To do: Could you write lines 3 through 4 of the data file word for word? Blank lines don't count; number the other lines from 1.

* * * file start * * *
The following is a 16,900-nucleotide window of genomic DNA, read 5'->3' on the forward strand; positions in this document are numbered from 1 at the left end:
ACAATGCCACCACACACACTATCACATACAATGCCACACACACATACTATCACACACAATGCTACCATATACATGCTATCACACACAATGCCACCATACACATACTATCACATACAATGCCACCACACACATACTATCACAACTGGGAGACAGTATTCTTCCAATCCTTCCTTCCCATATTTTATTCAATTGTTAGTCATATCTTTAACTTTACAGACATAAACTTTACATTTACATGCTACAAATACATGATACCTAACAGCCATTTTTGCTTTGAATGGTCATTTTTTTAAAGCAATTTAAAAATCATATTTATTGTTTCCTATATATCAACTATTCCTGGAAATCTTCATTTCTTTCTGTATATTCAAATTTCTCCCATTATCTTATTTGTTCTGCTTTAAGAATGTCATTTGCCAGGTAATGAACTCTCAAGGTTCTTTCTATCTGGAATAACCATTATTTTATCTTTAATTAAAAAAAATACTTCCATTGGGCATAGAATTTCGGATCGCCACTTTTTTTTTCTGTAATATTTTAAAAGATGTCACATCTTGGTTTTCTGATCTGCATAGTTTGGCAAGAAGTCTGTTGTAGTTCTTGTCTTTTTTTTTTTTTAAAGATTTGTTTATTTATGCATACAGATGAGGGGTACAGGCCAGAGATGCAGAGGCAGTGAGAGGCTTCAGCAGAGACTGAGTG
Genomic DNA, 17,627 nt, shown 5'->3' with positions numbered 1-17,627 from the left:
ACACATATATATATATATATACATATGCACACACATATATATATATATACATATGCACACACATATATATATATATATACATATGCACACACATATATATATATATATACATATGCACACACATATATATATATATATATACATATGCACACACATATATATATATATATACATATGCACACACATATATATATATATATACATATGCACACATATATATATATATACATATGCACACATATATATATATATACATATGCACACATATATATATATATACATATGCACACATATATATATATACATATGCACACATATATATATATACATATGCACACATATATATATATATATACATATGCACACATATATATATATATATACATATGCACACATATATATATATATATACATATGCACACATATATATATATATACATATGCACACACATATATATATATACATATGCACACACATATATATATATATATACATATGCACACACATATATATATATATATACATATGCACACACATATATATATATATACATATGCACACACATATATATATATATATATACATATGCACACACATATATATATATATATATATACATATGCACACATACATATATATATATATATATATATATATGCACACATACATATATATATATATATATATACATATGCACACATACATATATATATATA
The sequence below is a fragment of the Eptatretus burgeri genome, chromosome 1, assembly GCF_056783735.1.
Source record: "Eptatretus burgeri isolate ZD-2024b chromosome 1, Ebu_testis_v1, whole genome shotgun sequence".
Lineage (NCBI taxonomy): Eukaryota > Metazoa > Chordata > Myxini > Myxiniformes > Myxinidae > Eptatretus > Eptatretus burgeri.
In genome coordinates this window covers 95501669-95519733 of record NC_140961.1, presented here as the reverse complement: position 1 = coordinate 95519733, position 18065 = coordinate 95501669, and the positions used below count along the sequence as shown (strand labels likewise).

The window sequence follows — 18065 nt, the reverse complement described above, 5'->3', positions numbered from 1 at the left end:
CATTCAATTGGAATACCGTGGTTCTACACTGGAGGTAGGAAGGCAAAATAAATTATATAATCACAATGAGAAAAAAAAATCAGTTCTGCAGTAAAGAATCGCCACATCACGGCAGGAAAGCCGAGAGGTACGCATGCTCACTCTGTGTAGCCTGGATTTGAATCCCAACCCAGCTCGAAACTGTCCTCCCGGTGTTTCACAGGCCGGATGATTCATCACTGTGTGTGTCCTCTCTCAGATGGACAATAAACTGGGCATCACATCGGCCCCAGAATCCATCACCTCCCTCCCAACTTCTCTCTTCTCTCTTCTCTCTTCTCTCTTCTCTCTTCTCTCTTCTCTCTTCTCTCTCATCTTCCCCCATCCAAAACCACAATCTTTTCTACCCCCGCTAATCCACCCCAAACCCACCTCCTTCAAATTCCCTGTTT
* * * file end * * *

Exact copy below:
Genomic DNA, 17,627 nt, shown 5'->3' with positions numbered 1-17,627 from the left:
ACACATATATATATATATATACATATGCACACACATATATATATATATACATATGCACACACATATATATATATATATACATATGCACACACATATATATATATATATACATATGCACACACATATATATATATATATATACATATGCACACACATATATATATATATATACATATGCACACACATATATATATATATATACATATGCACACATATATATATATATACATATGCACACATATATATATATATACATATGCACACATATATATATATATACATATGCACACATATATATATATACATATGCACACATATATATATATACATATGCACACATATATATATATATATACATATGCACACATATATATATATATATACATATGCACACATATATATATATATATACATATGCACACATATATATATATATACATATGCACACACATATATATATATACATATGCACACACATATATATATATATATACATATGCACACACATATATATATATATATACATATGCACACACATATATATATATATACATATGCACACACATATATATATATATATATACATATGCACACACATATATATATATATATATATACATATGCACACATACATATATATATATATATATATATATATGCACACATACATATATATATATATATATATACATATGCACACATACATATATATATATA